Education

Four Kentucky teachers briefed members of the state senate education committee Thursday morning on their experiences of teaching amid the pandemic and civil unrest. They described continued challenges with access to technology and basic resources for families, but also some unexpected silver linings.

Fayette County elementary school teacher Donnie Piercy said inequities in technology access were problems for students long before the pandemic. He expressed concern about whether some of the tech resources districts have made available to low-income families will remain in place post-pandemic.

“Are we really going to take those Wi-Fi routers from families that have been depending on them for the last ten months, and that’s the first time they’ve had solid connectivity in their home?” he said.

From Taylor County High School, social studies teacher Casey Young told lawmakers that despite the many challenges of remote learning, it has forced him to communicate with families more than ever before.

“I have communicated with more parents, and parents have communicated more with me during these last couple months than I’ve probably done in my entire 11 year career,” he said.

From Rowan County Schools, special education teacher Allison Slone said she has also seen some upsides to remote learning, as she is able to spend more time individually with her students.

“In the school setting I had to work around every single teacher’s schedule…and sometimes I was lucky to find 15 minutes to try to help a student learn how to read during the day,” she said. “Now I can spend an hour or more with them or whenever I choose to spend time with them.”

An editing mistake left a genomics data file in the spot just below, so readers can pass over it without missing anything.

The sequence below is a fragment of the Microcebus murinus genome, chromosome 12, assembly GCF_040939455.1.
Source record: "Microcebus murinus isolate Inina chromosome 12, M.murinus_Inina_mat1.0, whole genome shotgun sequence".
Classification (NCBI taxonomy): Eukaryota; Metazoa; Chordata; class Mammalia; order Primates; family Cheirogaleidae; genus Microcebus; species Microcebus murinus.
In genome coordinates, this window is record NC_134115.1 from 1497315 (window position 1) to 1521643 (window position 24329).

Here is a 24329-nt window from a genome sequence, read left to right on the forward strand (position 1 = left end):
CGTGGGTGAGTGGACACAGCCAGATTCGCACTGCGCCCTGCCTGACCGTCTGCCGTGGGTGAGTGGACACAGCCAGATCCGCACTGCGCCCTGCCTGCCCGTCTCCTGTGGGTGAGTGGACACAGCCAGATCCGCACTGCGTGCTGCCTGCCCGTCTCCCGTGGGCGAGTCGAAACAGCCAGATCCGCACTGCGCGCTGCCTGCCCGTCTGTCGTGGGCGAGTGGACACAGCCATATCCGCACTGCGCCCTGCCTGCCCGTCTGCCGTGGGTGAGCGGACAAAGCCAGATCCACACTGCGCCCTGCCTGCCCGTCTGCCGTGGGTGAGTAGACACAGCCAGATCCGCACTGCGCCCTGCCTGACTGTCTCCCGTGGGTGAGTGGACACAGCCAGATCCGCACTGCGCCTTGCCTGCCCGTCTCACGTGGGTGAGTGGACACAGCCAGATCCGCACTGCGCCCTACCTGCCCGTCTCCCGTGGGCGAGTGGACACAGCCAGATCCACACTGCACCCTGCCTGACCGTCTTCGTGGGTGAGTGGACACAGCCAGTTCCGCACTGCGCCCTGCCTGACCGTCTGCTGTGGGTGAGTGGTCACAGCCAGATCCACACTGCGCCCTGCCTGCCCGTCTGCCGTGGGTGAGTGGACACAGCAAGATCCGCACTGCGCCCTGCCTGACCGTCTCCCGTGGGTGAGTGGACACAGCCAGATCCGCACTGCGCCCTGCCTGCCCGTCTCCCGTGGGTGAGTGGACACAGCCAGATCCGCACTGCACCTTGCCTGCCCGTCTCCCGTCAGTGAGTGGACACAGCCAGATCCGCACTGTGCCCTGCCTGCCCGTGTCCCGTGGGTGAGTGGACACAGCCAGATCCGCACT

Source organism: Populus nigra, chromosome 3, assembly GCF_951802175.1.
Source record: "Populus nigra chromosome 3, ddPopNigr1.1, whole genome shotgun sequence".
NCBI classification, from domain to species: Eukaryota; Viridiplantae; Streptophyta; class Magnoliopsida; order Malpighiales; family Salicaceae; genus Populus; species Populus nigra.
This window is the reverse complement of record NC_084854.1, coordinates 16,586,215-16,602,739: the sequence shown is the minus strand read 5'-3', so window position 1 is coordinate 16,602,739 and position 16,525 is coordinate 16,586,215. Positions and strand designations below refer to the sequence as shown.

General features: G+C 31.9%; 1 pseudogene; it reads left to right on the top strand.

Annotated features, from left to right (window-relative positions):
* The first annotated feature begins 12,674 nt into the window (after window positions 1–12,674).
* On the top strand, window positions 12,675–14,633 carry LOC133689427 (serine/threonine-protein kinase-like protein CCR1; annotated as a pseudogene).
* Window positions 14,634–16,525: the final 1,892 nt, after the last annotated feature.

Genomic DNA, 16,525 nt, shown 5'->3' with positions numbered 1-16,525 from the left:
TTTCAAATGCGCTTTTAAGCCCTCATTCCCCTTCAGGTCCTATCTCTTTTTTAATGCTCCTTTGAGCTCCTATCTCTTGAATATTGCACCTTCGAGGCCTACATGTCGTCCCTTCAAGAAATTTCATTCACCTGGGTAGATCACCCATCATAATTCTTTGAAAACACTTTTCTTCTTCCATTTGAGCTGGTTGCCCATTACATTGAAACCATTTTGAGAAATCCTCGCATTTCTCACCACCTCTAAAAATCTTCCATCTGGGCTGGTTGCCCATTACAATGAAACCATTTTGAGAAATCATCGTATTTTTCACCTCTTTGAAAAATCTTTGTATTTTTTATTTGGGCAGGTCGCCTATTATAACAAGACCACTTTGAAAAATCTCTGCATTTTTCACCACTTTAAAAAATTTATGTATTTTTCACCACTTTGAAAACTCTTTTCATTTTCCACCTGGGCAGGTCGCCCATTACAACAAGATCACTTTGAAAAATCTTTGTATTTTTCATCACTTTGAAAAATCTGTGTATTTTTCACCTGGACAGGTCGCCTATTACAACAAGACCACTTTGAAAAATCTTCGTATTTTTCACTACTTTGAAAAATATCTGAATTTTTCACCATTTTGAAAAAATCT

Young said he believes students need a consistent model for learning, rather than switching between in-person and remote, as many districts have done.

“It hurts our students, and their ability to learn,” he said.

For Angela Clay, a social studies teacher at the DuBois Academy in Jefferson County Public Schools, the challenge of teaching through police killings of Black people, and civil unrest has been one of the biggest challenges. DuBois Academy serves mostly Black boys, and other boys of color.

“On March 13th when we went out for [remote learning], no one could have told me that the city of Louisville would have lived through Breonna Taylor. I wasn’t prepared to teach through George Floyd, I wasn’t prepared to teach through Rayshard Brooks, and I wasn’t prepared today to teach through the breech on our Capitol,” she said.

But Clay said she believes teachers are rising to the challenge.

“Because in the end, we want to promote democracy, and we are stewards of helping the next generation understand our democratic principles and civic virtue,” she said.

In an email to educators Thursday morning, Kentucky Commissioner of Education Jason Glass said educators should cover Wednesday’s storming of the capitol by Pro-Trump extremists. But they should do so in an age-appropriate way, with a plan, verifiable facts and a safe space for emotional responses.

“Public schools have a critical civic responsibility to prepare students, which means also preparing them to understand and work to resolve the kinds of complex and messy problems citizens ultimately must decide in the United States,” he wrote.

 “Schools that fail to engage students on difficult (and often political) issues – whether willfully or through negligence – also fail in their responsibility to cultivate our nation’s future.”

Lawmakers did not take up any bills in committee, but they did discuss the possibility of creating a permanent virtual academy for students in the future. It is unclear whether that would be run at the state or local level.

Jess Clark is WFPL's Education and Learning Reporter.